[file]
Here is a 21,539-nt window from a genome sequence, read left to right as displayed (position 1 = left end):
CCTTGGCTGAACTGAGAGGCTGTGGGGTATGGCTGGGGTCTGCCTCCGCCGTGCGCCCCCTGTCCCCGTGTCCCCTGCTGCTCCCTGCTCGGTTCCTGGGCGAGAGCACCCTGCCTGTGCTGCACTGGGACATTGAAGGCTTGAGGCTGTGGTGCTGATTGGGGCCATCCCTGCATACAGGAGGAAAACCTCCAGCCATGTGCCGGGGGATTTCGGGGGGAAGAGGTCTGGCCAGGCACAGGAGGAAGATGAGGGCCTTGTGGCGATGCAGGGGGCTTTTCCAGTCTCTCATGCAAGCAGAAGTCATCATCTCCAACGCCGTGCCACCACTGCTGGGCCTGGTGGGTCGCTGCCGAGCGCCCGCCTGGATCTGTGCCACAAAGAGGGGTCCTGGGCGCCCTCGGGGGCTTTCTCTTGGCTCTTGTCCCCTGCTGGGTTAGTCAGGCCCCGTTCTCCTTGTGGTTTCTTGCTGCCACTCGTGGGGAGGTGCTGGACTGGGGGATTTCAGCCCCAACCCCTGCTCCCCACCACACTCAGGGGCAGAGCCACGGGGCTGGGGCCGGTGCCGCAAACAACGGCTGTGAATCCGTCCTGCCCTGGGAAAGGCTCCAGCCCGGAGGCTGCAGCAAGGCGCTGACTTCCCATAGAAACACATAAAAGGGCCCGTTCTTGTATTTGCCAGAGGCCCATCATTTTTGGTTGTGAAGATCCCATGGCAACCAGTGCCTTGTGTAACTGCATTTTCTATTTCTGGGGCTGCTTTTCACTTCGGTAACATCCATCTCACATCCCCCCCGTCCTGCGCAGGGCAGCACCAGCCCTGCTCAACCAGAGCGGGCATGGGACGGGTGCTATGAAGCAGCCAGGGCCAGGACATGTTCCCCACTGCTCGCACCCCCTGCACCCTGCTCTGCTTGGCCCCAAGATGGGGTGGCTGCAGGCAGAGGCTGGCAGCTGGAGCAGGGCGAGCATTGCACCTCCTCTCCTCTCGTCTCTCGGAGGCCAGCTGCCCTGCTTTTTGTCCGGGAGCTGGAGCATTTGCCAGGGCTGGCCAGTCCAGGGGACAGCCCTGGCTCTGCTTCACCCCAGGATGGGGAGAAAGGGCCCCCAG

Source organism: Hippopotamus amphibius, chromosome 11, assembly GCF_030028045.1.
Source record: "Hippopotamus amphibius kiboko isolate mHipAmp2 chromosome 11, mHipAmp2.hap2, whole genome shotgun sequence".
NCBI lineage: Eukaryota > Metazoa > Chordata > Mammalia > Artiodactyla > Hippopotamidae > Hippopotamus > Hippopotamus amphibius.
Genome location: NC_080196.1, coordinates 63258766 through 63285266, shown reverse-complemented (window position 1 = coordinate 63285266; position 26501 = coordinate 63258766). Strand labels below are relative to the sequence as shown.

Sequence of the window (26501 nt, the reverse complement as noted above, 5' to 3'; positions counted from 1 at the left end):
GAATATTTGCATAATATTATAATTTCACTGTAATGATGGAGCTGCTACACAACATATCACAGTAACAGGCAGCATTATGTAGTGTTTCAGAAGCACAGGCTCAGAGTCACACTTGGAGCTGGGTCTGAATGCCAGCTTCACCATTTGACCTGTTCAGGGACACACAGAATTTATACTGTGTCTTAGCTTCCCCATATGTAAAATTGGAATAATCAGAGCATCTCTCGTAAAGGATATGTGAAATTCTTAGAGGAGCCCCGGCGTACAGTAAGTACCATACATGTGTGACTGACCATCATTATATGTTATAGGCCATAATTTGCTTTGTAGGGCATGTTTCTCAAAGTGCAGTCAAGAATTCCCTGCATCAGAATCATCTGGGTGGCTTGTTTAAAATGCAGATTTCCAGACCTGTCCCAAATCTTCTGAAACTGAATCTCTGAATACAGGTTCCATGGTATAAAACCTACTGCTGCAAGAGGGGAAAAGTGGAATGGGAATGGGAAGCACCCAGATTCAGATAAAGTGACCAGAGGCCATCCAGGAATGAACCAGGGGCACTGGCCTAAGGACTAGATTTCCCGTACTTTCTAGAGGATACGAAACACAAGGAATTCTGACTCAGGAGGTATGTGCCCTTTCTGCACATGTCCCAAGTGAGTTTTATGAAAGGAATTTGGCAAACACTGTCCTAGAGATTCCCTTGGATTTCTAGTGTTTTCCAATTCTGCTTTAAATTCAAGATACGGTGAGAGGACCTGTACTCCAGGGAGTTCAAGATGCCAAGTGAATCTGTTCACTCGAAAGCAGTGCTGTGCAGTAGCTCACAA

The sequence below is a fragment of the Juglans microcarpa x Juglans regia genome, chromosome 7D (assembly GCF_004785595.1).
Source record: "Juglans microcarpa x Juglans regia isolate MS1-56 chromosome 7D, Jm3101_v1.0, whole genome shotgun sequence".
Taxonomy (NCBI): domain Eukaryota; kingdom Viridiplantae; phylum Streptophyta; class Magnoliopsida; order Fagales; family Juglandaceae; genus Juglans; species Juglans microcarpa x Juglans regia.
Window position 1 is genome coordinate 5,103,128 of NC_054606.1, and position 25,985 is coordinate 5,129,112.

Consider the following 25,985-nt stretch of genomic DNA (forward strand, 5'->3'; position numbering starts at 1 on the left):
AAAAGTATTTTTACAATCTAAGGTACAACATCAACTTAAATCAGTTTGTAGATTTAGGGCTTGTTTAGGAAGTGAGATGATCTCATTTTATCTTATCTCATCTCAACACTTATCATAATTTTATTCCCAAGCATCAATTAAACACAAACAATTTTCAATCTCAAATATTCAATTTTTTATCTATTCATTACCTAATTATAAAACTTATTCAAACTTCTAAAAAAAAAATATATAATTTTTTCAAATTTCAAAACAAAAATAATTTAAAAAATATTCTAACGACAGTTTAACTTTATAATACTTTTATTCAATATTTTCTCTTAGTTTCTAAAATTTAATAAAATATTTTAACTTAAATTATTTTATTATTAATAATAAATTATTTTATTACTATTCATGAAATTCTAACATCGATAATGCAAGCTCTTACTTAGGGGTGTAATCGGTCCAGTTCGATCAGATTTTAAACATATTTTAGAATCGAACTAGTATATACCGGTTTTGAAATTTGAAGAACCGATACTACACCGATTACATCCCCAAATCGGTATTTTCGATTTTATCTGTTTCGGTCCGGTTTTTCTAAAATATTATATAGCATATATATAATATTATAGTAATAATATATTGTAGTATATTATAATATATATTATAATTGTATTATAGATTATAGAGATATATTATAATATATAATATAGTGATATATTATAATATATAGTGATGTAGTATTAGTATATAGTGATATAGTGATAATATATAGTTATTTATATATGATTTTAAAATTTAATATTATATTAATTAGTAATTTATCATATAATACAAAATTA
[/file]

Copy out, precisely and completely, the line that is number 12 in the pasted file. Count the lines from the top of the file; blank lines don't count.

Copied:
Window position 1 is genome coordinate 5,103,128 of NC_054606.1, and position 25,985 is coordinate 5,129,112.